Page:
ScotRail has been fined nearly £500,000 for failing to meet tough quality standards over the last three months.
The £483,000 penalty, which includes train and station cleanliness and faults, increased from £368,000 for April to July.
However, it was down from the £675,000 fine for the first three months of the year.
The Scottish Government’s Transport Scotland agency, which levies the fines, said the train operator was not getting worse and was tackling every area where it was failing minimum standards.
The Service Quality Incentive Regime (Squire) does not cover train punctuality and cancellations, over which ScotRail has been ordered to make separate improvements.
Between July and September, Squire targets were not met in five out of 17 areas of station performance, and ten out of 17 quality categories for trains.
ScotRail scored 92.21 per cent overall - one percentage point below the benchmark level, where fines are applied.
Worst performing areas included the cleanliness and state of repair of train seats, often because of passengers putting their feet on them.
Broken train doors was another big problem area, along with hard-to-hear recorded announcements on board.
A series of remedial action plans have been ordered.
Transport Scotland said ScotRail was performing best at removing graffiti, keeping stations clean, and staff being on hand and helpful.
The fines are ring fenced for improvements beyond those already planned, which are expected to include providing toilets at the Tweedbank terminus of the Borders Railway.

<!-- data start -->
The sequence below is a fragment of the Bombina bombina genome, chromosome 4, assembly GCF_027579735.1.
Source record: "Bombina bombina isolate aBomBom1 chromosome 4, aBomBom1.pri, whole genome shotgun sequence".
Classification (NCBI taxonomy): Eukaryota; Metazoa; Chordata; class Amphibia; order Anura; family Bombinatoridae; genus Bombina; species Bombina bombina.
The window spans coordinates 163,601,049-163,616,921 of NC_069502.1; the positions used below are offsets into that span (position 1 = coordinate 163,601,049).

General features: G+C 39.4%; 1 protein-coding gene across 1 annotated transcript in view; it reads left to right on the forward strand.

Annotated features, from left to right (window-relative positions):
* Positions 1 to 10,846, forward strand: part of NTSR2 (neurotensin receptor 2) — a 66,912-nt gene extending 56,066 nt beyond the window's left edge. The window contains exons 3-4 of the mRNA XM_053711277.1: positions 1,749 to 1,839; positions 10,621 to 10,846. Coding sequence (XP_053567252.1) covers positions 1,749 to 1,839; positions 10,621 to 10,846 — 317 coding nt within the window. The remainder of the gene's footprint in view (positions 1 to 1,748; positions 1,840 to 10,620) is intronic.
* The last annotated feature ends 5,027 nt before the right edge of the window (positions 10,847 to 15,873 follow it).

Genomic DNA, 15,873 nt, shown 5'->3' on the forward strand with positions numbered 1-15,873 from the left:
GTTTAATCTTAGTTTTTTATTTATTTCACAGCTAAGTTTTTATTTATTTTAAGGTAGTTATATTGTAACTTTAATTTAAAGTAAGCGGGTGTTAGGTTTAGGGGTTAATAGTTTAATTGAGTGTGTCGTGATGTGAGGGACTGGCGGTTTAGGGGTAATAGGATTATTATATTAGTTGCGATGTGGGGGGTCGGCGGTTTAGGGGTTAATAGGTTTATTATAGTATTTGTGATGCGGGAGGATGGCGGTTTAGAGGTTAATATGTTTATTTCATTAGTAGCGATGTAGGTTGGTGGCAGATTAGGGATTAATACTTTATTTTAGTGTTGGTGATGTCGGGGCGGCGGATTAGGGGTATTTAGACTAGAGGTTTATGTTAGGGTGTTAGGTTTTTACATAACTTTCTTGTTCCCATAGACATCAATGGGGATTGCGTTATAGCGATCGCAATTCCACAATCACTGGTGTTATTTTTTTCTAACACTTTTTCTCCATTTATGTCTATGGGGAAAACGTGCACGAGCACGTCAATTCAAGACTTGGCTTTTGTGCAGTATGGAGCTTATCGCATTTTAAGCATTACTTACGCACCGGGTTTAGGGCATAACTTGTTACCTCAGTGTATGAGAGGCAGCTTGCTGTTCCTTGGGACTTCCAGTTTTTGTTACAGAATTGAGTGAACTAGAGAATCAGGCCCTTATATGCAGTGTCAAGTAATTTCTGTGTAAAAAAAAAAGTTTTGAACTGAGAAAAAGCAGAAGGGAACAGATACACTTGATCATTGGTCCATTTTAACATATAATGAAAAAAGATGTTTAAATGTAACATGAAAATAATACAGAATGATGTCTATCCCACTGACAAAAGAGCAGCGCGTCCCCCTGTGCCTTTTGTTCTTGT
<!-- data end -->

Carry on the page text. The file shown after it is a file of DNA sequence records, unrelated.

Some of the £2.2 million total fines levied since the start of the franchise last year have been used for upgrading station shelters, overhauling toilets at Leuchars and new help points on the Inverness to Thurso/Wick line.
Transport minister Humza Yousaf said the fines imposed “indicates further improvements can, and will, be made in terms of aspects of service delivery such as improvements in station shelters, train doors, train toilets and train announcements.
“As such Transport Scotland, have requested remedial action plans from ScotRail to focus on improving the performance in these areas.”
Phil Verster, managing director of the ScotRail Alliance, which includes track body Network Rail, said: “We are determined to transform Scotland’s railway.
“We want to make the experience of travelling by train so much better. Squire is a vital part of that.
“These figures show that, even although we are delivering in lots of areas, we can never stop striving to improve even further.